9 x 12"
oil on panel
After painting 'Party Crasher', I had no intention of working on another one that would take me days to complete. But Gustave Caillebotte, the painter of Paris Street; Rainy Day featured in this new painting, was one of the chaps in Renoir's painting Luncheon of the Boating Party and it got me thinking about his most beloved painting in the Art Institute of Chicago. I fell in love with it back when I was in high school in Chicago - I'd spent countless hours studying every little detail as I sketched the figures. It blew my mind how anyone could paint something so perfect and so large.
In the past 10 years, I've painted Paris Street; Rainy Day almost a dozen times, including the patrons who marvel at it's perfection - although I never dove into the details until now. And yes, I got out my small brush.
Gustave Caillebotte was a French neo-Impressionistic artist, meaning the neos generally painted with more realism and detail rather than broad brush strokes. He was born into a well-to-do family, earned a law degree, was an engineer, fought in the Franco-Prussian war then after the deaths of his parents, he inherited a fortune which meant he painted without the stress of selling his work. Also to note, Gustave was one of the first painters to use his photography for his process of painting. He was a good friend to other fellow artists - Monet, Pisarro, Renoir, to name a few - and was a great support of all of them, collecting their work, paying rent, etc. A good, good friend.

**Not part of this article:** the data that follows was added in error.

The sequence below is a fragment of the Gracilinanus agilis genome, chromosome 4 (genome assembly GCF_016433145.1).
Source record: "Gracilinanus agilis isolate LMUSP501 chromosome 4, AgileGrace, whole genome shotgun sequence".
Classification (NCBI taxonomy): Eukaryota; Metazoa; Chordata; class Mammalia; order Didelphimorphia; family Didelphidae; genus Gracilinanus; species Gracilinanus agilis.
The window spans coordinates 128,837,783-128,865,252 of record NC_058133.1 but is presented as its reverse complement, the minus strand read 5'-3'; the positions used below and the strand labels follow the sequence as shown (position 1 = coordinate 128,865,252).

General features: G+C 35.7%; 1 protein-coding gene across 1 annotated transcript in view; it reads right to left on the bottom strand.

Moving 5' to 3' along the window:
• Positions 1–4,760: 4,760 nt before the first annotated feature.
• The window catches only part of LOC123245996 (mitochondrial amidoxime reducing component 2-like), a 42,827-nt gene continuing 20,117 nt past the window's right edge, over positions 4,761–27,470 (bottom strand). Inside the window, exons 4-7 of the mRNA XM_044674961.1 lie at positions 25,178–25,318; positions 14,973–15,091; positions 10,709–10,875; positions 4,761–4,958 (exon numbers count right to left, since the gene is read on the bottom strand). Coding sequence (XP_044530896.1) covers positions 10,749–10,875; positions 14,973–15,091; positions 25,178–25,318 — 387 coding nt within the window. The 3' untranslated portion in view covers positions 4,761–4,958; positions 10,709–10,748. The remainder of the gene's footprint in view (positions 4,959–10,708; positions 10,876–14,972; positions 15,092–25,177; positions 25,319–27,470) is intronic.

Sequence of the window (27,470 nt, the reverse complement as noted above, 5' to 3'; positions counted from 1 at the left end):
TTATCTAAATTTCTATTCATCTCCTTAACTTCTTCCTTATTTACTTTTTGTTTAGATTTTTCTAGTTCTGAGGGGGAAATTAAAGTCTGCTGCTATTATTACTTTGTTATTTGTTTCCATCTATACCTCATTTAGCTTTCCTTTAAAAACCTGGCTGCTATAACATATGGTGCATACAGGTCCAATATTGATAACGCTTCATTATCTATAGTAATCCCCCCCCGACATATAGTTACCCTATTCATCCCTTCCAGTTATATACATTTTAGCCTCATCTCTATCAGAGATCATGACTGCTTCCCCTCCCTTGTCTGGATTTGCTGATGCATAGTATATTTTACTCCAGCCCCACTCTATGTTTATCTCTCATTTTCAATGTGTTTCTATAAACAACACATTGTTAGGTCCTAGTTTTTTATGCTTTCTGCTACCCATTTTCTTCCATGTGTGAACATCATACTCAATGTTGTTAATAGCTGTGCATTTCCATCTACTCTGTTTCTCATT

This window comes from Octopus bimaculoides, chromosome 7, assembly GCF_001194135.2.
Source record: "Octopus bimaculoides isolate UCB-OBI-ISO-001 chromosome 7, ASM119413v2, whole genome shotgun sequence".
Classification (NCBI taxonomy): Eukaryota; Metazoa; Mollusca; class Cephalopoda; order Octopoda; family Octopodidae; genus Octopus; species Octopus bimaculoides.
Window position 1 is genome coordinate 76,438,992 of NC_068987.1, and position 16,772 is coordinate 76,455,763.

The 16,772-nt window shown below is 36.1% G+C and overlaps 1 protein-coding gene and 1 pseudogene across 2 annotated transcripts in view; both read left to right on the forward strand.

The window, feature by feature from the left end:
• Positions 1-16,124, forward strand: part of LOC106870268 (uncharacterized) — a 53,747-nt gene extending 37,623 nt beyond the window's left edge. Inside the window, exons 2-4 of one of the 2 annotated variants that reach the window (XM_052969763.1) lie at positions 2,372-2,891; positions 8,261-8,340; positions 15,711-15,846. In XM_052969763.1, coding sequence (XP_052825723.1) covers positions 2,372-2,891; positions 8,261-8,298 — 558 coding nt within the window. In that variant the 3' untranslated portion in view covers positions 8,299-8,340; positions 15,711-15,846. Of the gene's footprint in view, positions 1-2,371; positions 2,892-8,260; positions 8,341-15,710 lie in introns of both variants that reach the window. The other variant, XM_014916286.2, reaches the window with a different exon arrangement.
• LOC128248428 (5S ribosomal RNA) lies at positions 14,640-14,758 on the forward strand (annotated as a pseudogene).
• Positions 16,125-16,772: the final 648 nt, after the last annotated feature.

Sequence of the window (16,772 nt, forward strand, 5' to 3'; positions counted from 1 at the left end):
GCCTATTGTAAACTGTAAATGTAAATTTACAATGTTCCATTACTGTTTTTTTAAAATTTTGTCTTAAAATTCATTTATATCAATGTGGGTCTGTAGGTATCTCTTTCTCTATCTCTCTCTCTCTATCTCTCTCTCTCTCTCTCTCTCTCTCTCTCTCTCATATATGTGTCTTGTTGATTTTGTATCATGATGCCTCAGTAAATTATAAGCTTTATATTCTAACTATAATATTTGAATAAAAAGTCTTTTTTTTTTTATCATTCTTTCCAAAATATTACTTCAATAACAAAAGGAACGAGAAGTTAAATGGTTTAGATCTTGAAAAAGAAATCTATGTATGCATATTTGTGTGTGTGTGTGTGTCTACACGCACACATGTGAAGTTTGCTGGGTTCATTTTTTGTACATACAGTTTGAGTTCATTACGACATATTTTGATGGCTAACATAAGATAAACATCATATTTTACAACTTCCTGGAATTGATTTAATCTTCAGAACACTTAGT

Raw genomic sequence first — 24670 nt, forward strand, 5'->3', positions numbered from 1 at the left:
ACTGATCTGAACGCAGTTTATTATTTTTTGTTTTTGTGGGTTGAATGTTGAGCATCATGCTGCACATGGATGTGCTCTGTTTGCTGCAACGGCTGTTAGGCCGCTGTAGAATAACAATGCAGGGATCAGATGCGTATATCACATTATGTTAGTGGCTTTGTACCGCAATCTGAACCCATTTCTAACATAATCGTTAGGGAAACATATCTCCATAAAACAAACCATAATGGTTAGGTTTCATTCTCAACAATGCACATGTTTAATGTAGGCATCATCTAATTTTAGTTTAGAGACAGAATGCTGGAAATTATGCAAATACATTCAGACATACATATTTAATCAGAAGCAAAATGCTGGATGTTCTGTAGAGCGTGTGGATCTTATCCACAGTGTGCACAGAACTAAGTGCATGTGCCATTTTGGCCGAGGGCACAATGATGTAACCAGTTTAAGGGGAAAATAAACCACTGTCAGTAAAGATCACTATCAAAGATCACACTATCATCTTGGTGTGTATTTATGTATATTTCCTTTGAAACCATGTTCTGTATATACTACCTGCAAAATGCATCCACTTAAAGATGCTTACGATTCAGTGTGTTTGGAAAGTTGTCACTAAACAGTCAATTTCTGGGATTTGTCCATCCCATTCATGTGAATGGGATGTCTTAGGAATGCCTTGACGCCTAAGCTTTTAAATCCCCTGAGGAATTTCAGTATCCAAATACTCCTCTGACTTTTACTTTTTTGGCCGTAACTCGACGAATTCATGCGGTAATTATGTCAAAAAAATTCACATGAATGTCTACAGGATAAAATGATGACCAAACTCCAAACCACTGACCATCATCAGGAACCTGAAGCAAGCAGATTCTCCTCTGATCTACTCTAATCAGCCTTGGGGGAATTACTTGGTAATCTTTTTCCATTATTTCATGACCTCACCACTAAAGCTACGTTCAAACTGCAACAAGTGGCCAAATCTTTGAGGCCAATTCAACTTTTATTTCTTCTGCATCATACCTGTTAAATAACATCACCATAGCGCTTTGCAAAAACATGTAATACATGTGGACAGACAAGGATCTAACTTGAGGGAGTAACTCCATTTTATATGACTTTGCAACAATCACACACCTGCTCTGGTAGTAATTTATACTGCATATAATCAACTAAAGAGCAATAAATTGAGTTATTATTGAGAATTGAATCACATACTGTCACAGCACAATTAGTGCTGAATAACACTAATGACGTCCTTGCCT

At the age of 34, Gustave stopped painting and took up gardening, building and racing yachts - living a full and comfortable life. He never married and died young at the age of 45.
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